Give us a break! Stop politicising Malaysian Chinese!


Mike Tan, The Ant Daily

They hate us, they love us. We’re affectionately called Apek, Uncle, Auntie and Ah Moi by our friends, and cursed as pendatang by those who revile us.

Most recently, we’ve been labelled communists, RBA (Red Bean Army), and accused of being DAPigs, supporters of the despised “Chinese” party, DAP.

Who are we? We are the Malaysian Chinese.

As an ethnic group, we make up approximately 22 per cent of the country’s population at last count. Yet many claim that we are kingmakers and influencers, who operate behind the scenes, manipulating people like marionettes and manoeuvring events like pieces on a chessboard.

How I wish those claims were true. Because then I would be so filthy rich that I can do anything I want. Truth of the matter is – and most Malaysians know this – most Chinese are no different from Malays, Indians, Dayaks, Ibans or any other race that call Malaysia their home.

Yet it would seem that politicians can’t stop using us as their favourite subject! And to make things worse, it seems that Barisan Nasional and Pakatan Rakyat are taking turns using the Chinese to their advantage.

Last month, Minister of Agriculture and Agro-Based Industry Datuk Seri Ismail Sabri Yaakob started the ball rolling by using the Chinese to boost his appeal within Umno with his ‘boycott Chinese traders’ Facebook post. The price of petrol had gone down that month, while the price of consumer products stayed high.

This month, it’s Pakatan Rakyat’s turn. With the increase in petrol price and a low price campaign in full swing, Selangor Menteri Besar Azmin Ali boldly told the government to not “blame the Chinese whenever there is inflation and play up racial sentiments to cover up (Putrajaya’s) own weaknesses.”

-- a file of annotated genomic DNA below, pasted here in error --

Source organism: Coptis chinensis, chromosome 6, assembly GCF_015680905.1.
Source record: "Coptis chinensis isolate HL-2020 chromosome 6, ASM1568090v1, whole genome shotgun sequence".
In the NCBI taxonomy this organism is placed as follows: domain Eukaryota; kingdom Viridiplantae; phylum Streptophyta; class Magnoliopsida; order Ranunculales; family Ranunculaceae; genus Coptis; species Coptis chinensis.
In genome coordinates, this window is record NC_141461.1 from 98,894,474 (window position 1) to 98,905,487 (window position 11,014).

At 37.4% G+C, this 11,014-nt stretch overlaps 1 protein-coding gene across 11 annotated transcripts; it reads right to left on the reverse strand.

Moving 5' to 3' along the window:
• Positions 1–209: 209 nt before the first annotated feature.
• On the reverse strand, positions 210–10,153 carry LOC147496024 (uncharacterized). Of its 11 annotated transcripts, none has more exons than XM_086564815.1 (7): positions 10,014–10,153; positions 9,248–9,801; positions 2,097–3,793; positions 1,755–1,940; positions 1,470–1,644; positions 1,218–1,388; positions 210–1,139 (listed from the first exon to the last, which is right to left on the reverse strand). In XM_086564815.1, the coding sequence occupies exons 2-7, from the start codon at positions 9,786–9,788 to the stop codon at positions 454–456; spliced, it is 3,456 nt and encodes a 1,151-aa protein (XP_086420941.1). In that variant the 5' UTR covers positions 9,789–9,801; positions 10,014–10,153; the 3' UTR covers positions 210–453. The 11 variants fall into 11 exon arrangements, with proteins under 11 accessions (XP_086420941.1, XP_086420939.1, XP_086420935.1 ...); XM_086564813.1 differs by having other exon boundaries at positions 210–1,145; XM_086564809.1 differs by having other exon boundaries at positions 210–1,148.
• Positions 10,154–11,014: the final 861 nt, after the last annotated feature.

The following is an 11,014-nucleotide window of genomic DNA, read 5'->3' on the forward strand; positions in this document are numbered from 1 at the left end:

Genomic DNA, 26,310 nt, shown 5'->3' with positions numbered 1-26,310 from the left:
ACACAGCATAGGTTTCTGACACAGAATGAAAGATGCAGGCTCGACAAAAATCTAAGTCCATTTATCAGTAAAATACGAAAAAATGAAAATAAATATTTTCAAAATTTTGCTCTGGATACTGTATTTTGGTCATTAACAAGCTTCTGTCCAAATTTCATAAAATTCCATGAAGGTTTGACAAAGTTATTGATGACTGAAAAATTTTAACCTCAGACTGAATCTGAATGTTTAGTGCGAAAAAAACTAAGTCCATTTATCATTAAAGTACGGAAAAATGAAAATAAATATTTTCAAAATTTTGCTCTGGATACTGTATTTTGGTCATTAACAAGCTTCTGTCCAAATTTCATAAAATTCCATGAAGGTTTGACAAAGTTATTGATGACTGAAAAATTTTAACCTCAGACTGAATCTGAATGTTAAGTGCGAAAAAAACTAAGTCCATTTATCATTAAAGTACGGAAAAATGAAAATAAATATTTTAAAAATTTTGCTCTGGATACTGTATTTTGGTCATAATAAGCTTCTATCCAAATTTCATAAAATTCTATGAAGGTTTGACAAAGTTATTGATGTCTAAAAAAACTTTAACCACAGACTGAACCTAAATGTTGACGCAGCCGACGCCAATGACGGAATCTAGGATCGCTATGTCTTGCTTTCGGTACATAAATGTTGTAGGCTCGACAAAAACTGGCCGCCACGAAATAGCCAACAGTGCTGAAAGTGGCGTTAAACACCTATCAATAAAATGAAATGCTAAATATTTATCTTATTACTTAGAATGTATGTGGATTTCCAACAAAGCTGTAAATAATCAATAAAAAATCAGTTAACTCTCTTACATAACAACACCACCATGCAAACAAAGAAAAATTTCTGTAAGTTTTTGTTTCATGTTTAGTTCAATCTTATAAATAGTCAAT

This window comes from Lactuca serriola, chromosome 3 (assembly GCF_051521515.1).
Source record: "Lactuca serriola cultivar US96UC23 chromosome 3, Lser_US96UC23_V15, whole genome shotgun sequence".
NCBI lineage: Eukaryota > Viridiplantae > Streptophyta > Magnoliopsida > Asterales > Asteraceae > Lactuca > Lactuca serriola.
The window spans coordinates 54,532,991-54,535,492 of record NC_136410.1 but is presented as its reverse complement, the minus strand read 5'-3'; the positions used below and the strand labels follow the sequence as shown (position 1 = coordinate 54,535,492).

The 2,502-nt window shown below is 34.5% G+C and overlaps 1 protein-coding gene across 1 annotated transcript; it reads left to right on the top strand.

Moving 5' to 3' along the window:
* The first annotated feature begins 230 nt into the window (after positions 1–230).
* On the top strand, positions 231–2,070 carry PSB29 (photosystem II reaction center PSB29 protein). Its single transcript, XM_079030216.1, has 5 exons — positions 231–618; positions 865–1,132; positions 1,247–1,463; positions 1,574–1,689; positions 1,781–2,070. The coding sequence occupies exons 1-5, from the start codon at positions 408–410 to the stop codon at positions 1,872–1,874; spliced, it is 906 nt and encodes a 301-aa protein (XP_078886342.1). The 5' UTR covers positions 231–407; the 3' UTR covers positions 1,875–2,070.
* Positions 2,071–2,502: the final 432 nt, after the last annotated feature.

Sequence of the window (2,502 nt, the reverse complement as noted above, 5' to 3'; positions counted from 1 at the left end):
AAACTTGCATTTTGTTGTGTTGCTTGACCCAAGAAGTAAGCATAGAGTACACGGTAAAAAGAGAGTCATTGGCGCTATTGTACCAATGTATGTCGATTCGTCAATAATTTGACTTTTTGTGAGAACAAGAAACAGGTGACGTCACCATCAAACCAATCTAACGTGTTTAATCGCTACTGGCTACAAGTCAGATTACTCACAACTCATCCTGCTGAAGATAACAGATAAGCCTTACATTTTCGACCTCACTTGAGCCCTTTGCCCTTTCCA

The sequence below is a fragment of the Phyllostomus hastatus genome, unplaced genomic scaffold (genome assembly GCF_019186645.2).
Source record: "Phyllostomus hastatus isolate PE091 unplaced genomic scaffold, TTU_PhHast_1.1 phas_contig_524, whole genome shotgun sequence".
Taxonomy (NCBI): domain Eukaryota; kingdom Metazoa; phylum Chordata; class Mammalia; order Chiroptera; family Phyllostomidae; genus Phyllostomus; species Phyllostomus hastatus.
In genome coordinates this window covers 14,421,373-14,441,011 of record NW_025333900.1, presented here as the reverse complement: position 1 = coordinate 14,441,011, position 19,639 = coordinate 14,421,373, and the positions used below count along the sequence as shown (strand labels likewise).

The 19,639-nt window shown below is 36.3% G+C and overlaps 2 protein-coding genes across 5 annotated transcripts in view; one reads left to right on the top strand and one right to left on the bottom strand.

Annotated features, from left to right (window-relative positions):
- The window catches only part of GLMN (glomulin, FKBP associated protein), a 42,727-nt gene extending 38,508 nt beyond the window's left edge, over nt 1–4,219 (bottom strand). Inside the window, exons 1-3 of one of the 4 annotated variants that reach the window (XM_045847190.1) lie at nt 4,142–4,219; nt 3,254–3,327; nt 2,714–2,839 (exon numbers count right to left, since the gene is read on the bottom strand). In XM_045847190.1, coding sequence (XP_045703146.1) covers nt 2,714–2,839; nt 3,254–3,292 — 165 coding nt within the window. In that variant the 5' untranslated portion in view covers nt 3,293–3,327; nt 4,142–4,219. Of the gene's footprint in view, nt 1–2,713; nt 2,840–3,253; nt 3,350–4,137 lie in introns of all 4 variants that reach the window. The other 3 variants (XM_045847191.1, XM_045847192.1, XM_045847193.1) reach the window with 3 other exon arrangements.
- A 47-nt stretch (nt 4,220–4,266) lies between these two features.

Okay, does this mean that Barisan Nasional hates us and Pakatan Rakyat will save us?

I don’t think so. All I see are two political parties eagerly pushing the Chinese into the public spotlight for their own political mileage.

Chinese politicians are no better, unfortunately. They tend to be more politician than Chinese in their allegiances. Take for instance, Datuk Seri Liow Tiong Lai and the MCA. He tried his best to ‘champion’ the Chinese during the boycott drama, issuing strong statements, but was photographed laughing with Ismail Sabri.

This photograph, of course, was then used by the other ‘Chinese’ party, the DAP to attack the government. That, in turn, led to MCA coming to the rescue of its leader instead. Thankfully, the whole drama died down as Chinese New Year came around.

You would think that Chinese New Year was important to these Chinese politicians, but sadly you’re wrong. Chinese New Year ends today with Chap Goh Meh yet Penang Chief Minister Lim Guan Eng couldn’t resist bringing up the boycott issue from a racial context several days ago.

He took Ismail Sabri to task, asking, “Is Ismail going to blame the Chinese traders again for either causing the rise in petrol prices or for not reducing prices?”

His next sentence, however, showed the true motive of his ‘championing’ the Chinese.

“Again, the failure of BN, MCA or Gerakan to demand that Ismail apologise is nothing short of disgraceful and shows that BN has run out of ideas and principles on how to run the economy,” he said.

What on earth will ordinary Chinese stand to gain from an apology from Ismail Sabri?

We are practical enough to realise that most racists are so prejudiced in their views that they will not listen to reason nor accept the wisdom of the Agong, who already touched on the topic of racial harmony of late. If such an august figure like the Agong cannot change the minds of racists, what use is an apology from an Umno politician?

DAP, like other political parties – including their rivals in Barisan Nasional – are just playing their usual game of politics. But that is their right to do so as political entities, that much is true.

But since we’re talking about rights, I think it’s high time that we, the Malaysian Chinese, exercise our rights to ask politicians to leave us out of their petty games of one-upmanship.

I would rather see political parties – both BN and Pakatan – put more effort into solving the problems that we all face as a nation than to have them demonising and championing us whenever it takes their fancy.

So please, give us a break. I’ve had enough of reading about Malaysian Chinese in the news.